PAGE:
Air may be the medium of transmission of sound,
but air is also the medium of resistance to sound.
The further sound travels through air, the more its
volumetric (#1), tonal (#2), textural (#3) and
reverberative (#4) character changes. Perspectival
air is about the heightened aesthetic awareness
that air is a medium of resistance to sound. The
difference between “soundstage depth” and
perspectival air” is that the former is (merely) a
perception of the z-axis, whilst the latter is about
perceiving that the sound of instruments had to
surmount an obstacle (air) in order to reach the

Perspectival air is a more acute and intense form
of soundstage depth. You perceive soundstage
depth when a sonic image displays any one or
more of the Four Depth Cues. But when you get a
potent combination of #2 + #3 + #4 + air around
the instruments, you perceive glorious bountiful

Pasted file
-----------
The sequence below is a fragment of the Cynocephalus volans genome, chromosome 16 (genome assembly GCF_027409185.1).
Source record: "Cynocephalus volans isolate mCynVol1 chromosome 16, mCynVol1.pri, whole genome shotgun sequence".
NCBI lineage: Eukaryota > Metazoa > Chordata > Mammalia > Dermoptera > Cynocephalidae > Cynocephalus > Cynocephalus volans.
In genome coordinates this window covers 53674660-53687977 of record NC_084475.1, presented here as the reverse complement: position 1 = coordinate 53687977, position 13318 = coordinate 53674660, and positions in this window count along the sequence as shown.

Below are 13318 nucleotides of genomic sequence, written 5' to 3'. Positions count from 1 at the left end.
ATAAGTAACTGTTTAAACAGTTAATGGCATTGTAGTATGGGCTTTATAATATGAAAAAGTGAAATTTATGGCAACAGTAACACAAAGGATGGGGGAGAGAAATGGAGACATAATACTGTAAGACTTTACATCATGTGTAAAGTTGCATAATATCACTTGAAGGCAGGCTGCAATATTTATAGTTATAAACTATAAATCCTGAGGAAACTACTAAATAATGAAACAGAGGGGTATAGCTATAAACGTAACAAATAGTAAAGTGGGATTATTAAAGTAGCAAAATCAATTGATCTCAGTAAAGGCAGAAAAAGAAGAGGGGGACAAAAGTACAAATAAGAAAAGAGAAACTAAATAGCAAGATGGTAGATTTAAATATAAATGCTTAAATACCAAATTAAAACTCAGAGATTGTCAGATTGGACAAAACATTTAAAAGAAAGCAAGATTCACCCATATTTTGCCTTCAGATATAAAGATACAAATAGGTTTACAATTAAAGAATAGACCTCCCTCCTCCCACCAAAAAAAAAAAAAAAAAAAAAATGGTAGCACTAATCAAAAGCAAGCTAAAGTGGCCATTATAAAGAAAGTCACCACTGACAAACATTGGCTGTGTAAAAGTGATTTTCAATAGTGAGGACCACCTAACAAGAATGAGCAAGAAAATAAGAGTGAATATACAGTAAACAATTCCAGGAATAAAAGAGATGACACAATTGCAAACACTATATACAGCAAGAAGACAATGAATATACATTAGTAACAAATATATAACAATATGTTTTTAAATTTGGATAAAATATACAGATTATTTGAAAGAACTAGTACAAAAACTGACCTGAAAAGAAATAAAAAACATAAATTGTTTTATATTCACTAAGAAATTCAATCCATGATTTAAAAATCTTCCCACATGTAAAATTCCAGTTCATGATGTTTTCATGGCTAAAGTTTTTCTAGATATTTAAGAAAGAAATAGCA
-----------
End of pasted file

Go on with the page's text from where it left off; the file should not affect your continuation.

perspectival air. Without the fourth ingredient (air
between the instruments) perspectival air will also
be lacking. When only #2, #3 and #4 are present
but the sense of air between instruments is
lacking, what you get is soundstage depth, not
perspectival air.

Most recordings give you soundstage depth, but
not all recordings give you perspectival air. To give
you perspectival air, the album has to be well
recorded, most preferably minimally-miked, with
ample ambient cues captured by the pick-up
mikes. However, not all minimally-miked
recordings give you perspectival air—production
labels such as Clarity Recordings for example offer
a rather close perspective lacking in perspectival
air despite their productions being minimally-

Binaural recordings feature a lot of perspectival air
by virtue of the minimalist approach of placing
miniature microphones at the opening of the ear
canals of a plastic dummy head. But I have yet to
hear a binaural recording that gave me out-of-the-
head imaging because I have yet to find a binaural
recording that utilized a dummy head whose
specifications exactly matches my personal HRTFs
(Head Related Transfer Functions). But despite the
usual in-the-head headstage that I experience with
binaural recordings, such recordings gave me a
soundstage filled with a marvellous sense of